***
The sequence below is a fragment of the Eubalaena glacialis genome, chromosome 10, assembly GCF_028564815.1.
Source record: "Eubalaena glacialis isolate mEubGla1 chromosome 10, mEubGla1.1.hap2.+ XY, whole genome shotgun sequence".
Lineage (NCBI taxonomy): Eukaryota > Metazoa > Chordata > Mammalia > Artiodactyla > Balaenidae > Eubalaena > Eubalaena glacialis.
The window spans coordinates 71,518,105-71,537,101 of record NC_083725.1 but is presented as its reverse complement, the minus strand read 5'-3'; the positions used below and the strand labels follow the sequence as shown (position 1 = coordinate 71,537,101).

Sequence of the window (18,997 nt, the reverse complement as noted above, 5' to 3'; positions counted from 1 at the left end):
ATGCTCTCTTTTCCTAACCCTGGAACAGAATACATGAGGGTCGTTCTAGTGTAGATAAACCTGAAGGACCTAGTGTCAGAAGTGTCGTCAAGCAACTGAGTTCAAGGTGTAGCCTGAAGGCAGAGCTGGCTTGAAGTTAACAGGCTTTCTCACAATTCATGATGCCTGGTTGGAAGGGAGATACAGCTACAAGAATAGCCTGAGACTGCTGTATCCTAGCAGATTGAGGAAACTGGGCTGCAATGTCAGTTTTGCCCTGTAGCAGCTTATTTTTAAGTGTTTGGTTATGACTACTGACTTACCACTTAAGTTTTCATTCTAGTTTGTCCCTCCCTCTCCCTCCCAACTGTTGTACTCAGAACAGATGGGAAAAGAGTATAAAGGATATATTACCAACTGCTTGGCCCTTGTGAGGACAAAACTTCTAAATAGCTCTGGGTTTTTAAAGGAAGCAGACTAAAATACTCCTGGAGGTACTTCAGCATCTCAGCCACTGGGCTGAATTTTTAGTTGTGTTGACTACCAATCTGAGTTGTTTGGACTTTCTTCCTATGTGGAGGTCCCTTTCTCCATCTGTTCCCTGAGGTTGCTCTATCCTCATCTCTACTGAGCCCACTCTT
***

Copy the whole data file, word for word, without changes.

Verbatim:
The sequence below is a fragment of the Eubalaena glacialis genome, chromosome 10, assembly GCF_028564815.1.
Source record: "Eubalaena glacialis isolate mEubGla1 chromosome 10, mEubGla1.1.hap2.+ XY, whole genome shotgun sequence".
Lineage (NCBI taxonomy): Eukaryota > Metazoa > Chordata > Mammalia > Artiodactyla > Balaenidae > Eubalaena > Eubalaena glacialis.
The window spans coordinates 71,518,105-71,537,101 of record NC_083725.1 but is presented as its reverse complement, the minus strand read 5'-3'; the positions used below and the strand labels follow the sequence as shown (position 1 = coordinate 71,537,101).

Sequence of the window (18,997 nt, the reverse complement as noted above, 5' to 3'; positions counted from 1 at the left end):
ATGCTCTCTTTTCCTAACCCTGGAACAGAATACATGAGGGTCGTTCTAGTGTAGATAAACCTGAAGGACCTAGTGTCAGAAGTGTCGTCAAGCAACTGAGTTCAAGGTGTAGCCTGAAGGCAGAGCTGGCTTGAAGTTAACAGGCTTTCTCACAATTCATGATGCCTGGTTGGAAGGGAGATACAGCTACAAGAATAGCCTGAGACTGCTGTATCCTAGCAGATTGAGGAAACTGGGCTGCAATGTCAGTTTTGCCCTGTAGCAGCTTATTTTTAAGTGTTTGGTTATGACTACTGACTTACCACTTAAGTTTTCATTCTAGTTTGTCCCTCCCTCTCCCTCCCAACTGTTGTACTCAGAACAGATGGGAAAAGAGTATAAAGGATATATTACCAACTGCTTGGCCCTTGTGAGGACAAAACTTCTAAATAGCTCTGGGTTTTTAAAGGAAGCAGACTAAAATACTCCTGGAGGTACTTCAGCATCTCAGCCACTGGGCTGAATTTTTAGTTGTGTTGACTACCAATCTGAGTTGTTTGGACTTTCTTCCTATGTGGAGGTCCCTTTCTCCATCTGTTCCCTGAGGTTGCTCTATCCTCATCTCTACTGAGCCCACTCTT